A FAMILY enjoying a dream holiday have been killed alongside a female pilot in a horror plane crash just moments after take-off.

Thomas Rings, 59, his wife Dr Evelyn Rings, 57, and daughters Alicia, 19, and Paulina, 17, tragically died when the light aircraft plunged nose first into a river.

The brood were leaving the stunning waterside lodge they had stayed at for three days situated on the River Chobe in Namibia.

They climbed into a Cessna 210 high-wing plane with newly-qualified pilot Nicole Mienie for the two-hour trip back to the capital Windhoek.

The young flyer, from Klein Karoo in South Africa, is said to have gained her licence last year.

But just a minute into the flight, locals heard a "loud bang" and watched in horror as the six-seater aircraft plummeted.


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It is said to have nosedived into the nearby River Zambezi – home to crocodiles and hippos – close to the shore on Tuesday afternoon.

Witnesses reported hearing harrowing screams for help coming from the wreckage as it sunk with the German family on board.

It is believed the Rings and the pilot were trapped inside the smashed aircraft and may have drowned.

Part of the plane's tail was found ominously lying on the river bank by local villagers.

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The 120mph Cessna is registered to and owned by Scenic Air based in Namibia.

Air Accident Investigator chief Magnus Abraham said: "We can confirm at about 1.45pm on Tuesday a light aircraft Cessna 210 crashed on take off from Impalila Island with five on board.

"There was a South African pilot and a German family of four onboard the flight run by a private operator and we have launched a full inquiry into the circumstances of the crash."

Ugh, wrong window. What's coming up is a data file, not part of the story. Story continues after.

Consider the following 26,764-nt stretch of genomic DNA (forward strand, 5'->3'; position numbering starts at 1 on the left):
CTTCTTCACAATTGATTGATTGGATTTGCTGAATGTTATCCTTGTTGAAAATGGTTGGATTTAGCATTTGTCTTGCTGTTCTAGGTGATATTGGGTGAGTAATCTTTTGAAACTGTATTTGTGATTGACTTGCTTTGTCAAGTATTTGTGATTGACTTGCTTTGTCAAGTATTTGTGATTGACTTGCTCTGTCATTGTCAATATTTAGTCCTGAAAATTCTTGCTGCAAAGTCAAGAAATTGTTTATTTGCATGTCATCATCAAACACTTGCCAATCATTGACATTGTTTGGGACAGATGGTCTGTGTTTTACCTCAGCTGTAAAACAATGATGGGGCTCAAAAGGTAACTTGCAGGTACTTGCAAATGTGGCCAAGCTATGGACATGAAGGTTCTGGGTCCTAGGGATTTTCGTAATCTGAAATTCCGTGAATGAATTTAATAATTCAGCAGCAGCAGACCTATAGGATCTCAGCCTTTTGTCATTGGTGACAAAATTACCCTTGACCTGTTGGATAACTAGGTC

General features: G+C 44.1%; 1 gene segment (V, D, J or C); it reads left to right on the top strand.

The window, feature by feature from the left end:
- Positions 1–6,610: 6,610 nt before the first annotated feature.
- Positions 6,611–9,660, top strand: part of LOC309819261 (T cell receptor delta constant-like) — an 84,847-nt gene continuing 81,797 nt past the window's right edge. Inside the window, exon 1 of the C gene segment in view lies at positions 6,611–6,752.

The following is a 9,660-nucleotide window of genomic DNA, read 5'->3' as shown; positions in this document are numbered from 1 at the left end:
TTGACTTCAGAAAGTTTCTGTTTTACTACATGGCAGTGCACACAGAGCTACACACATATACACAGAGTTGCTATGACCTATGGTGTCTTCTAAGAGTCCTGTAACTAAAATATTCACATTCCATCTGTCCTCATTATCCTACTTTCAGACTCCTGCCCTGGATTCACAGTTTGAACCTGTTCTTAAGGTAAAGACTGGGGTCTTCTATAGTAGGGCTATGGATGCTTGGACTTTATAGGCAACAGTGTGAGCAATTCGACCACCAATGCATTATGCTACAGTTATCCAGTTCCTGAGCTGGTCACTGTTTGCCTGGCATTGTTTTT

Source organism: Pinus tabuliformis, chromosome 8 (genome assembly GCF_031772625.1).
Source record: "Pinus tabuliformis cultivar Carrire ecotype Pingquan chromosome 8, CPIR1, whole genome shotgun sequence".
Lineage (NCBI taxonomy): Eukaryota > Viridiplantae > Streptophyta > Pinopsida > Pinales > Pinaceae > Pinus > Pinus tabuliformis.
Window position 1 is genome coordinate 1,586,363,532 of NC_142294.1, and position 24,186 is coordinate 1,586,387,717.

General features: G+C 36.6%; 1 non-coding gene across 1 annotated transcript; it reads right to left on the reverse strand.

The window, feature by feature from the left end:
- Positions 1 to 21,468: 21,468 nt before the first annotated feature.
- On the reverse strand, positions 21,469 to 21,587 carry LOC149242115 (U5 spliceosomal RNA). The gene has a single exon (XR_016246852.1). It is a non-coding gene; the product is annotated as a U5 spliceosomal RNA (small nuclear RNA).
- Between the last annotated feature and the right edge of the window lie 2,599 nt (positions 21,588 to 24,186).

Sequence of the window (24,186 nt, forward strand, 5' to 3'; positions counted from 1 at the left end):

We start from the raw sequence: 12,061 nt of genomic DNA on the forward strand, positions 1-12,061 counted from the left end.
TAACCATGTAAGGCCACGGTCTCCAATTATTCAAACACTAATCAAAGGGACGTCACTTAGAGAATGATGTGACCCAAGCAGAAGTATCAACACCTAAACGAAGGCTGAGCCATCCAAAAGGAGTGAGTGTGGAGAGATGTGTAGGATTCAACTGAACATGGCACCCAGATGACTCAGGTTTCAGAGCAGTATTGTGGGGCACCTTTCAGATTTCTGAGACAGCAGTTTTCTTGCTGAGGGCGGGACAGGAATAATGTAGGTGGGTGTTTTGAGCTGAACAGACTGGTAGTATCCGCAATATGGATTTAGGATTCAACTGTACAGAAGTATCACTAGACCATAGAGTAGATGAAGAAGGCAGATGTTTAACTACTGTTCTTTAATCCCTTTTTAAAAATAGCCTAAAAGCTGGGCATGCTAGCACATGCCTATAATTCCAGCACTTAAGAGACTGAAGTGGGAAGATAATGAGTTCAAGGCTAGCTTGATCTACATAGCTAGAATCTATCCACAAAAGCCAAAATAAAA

The bodies have all been recovered from the water and have been taken to the nearby Katima Mulilo State Hospital Mortuary.

Initial investigations suggest the passengers and pilot suffered multiple injuries in the terrifying crash.

Post mortems will be conducted on each of the deceased to determine their cause of death and hopefully piece together the cause of the incident.

An eyewitness recalled how the aircraft suddenly "fell out of the sky" before brave villagers rushed into the water to try and save them.


They told local reporters: "There was part of the back of the plane on the bank which may have washed up but the rest of it was about 30 feet out into the river.

"Although there are hippos and crocodiles, men went out with axes and cut their way into the plane and were able to remove the bodies.

"Screams were heard from the plane, so some or perhaps all, were alive but could not get out in time before it sank in the river and filled up inside with water."

The onlooker said the plane remained in the water while investigators determined how to drag it onto the bank.

Thomas, Evelyn and their daughters are thought to have been enjoying a two-week break in the African bush when tragedy struck.

They had chartered the light aircraft to fly them back to Windhoek ahead of their flight home to Germany.

Screams were heard from the plane, so some or perhaps all, were alive but could not get out in time before it sank in the river and filled up inside with water.

The family had been staying at the luxury Chobe Water Villas in Kasika, where swanky waterside suites cost £1300 a night.

It is thought the brood took a river taxi up to Impalila Island where there is a former South African National Defence airstrip built during the South African Border Wars.

The airstrip was renovated last year by the Namibian Navy and was home to the Namibian Marine Corps but private charter flights are allowed to land and take off for tourists.

The repaired runway is typically used to bring in wealthy tourists who transfer to expensive lodges by river taxis.

It was the site of another chilling Cessna high wing crash in 2017, when a gang of Swiss tourists were forced to make an emergency landing.

The plane’s wing hit overgrown bushes and trees on the runway but all passengers and pilots survived.

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Police officially identified the pilot and the German family of four.

Namibian Police are guarding the wreckage by the village of Muwana until air investigators have concluded their work and divers have been brought in to help raise the wreckage.

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